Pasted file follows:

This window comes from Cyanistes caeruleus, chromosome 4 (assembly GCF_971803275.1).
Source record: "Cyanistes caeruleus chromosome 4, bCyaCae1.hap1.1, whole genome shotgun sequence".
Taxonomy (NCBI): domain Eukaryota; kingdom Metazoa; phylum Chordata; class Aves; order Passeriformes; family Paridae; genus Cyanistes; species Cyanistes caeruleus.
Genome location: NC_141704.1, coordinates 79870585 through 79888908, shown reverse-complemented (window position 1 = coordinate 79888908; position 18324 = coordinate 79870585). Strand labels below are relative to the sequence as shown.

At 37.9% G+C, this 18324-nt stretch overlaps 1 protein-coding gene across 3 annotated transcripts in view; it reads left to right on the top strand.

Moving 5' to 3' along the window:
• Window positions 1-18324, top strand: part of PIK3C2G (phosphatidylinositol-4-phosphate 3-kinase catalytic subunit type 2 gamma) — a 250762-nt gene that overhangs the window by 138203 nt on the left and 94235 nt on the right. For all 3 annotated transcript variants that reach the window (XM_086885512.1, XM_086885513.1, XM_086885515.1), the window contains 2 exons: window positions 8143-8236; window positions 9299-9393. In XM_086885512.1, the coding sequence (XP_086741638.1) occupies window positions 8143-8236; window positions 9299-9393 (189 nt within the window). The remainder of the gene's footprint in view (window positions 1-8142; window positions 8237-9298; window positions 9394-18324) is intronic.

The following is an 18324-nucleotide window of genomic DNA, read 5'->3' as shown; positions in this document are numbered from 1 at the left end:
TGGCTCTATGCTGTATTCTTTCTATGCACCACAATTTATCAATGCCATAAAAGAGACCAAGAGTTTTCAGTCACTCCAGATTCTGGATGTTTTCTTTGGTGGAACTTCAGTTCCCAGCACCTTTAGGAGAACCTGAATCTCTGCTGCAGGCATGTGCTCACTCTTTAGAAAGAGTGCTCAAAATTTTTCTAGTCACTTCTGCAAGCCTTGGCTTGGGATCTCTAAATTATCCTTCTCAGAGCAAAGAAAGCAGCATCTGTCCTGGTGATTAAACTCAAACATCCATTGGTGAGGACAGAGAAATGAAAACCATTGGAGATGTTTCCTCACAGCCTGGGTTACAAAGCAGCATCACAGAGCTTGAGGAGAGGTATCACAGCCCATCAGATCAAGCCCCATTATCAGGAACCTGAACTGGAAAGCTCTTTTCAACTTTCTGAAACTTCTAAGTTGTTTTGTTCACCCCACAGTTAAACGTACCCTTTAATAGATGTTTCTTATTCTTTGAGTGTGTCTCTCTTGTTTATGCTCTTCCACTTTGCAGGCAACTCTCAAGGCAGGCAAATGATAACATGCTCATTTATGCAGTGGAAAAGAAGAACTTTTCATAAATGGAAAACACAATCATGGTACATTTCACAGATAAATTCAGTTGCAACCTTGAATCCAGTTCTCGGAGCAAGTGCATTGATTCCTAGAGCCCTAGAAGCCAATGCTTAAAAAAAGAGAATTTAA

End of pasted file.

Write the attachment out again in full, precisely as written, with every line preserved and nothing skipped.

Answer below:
This window comes from Cyanistes caeruleus, chromosome 4 (assembly GCF_971803275.1).
Source record: "Cyanistes caeruleus chromosome 4, bCyaCae1.hap1.1, whole genome shotgun sequence".
Taxonomy (NCBI): domain Eukaryota; kingdom Metazoa; phylum Chordata; class Aves; order Passeriformes; family Paridae; genus Cyanistes; species Cyanistes caeruleus.
Genome location: NC_141704.1, coordinates 79870585 through 79888908, shown reverse-complemented (window position 1 = coordinate 79888908; position 18324 = coordinate 79870585). Strand labels below are relative to the sequence as shown.

At 37.9% G+C, this 18324-nt stretch overlaps 1 protein-coding gene across 3 annotated transcripts in view; it reads left to right on the top strand.

Moving 5' to 3' along the window:
• Window positions 1-18324, top strand: part of PIK3C2G (phosphatidylinositol-4-phosphate 3-kinase catalytic subunit type 2 gamma) — a 250762-nt gene that overhangs the window by 138203 nt on the left and 94235 nt on the right. For all 3 annotated transcript variants that reach the window (XM_086885512.1, XM_086885513.1, XM_086885515.1), the window contains 2 exons: window positions 8143-8236; window positions 9299-9393. In XM_086885512.1, the coding sequence (XP_086741638.1) occupies window positions 8143-8236; window positions 9299-9393 (189 nt within the window). The remainder of the gene's footprint in view (window positions 1-8142; window positions 8237-9298; window positions 9394-18324) is intronic.

The following is an 18324-nucleotide window of genomic DNA, read 5'->3' as shown; positions in this document are numbered from 1 at the left end:
TGGCTCTATGCTGTATTCTTTCTATGCACCACAATTTATCAATGCCATAAAAGAGACCAAGAGTTTTCAGTCACTCCAGATTCTGGATGTTTTCTTTGGTGGAACTTCAGTTCCCAGCACCTTTAGGAGAACCTGAATCTCTGCTGCAGGCATGTGCTCACTCTTTAGAAAGAGTGCTCAAAATTTTTCTAGTCACTTCTGCAAGCCTTGGCTTGGGATCTCTAAATTATCCTTCTCAGAGCAAAGAAAGCAGCATCTGTCCTGGTGATTAAACTCAAACATCCATTGGTGAGGACAGAGAAATGAAAACCATTGGAGATGTTTCCTCACAGCCTGGGTTACAAAGCAGCATCACAGAGCTTGAGGAGAGGTATCACAGCCCATCAGATCAAGCCCCATTATCAGGAACCTGAACTGGAAAGCTCTTTTCAACTTTCTGAAACTTCTAAGTTGTTTTGTTCACCCCACAGTTAAACGTACCCTTTAATAGATGTTTCTTATTCTTTGAGTGTGTCTCTCTTGTTTATGCTCTTCCACTTTGCAGGCAACTCTCAAGGCAGGCAAATGATAACATGCTCATTTATGCAGTGGAAAAGAAGAACTTTTCATAAATGGAAAACACAATCATGGTACATTTCACAGATAAATTCAGTTGCAACCTTGAATCCAGTTCTCGGAGCAAGTGCATTGATTCCTAGAGCCCTAGAAGCCAATGCTTAAAAAAAGAGAATTTAA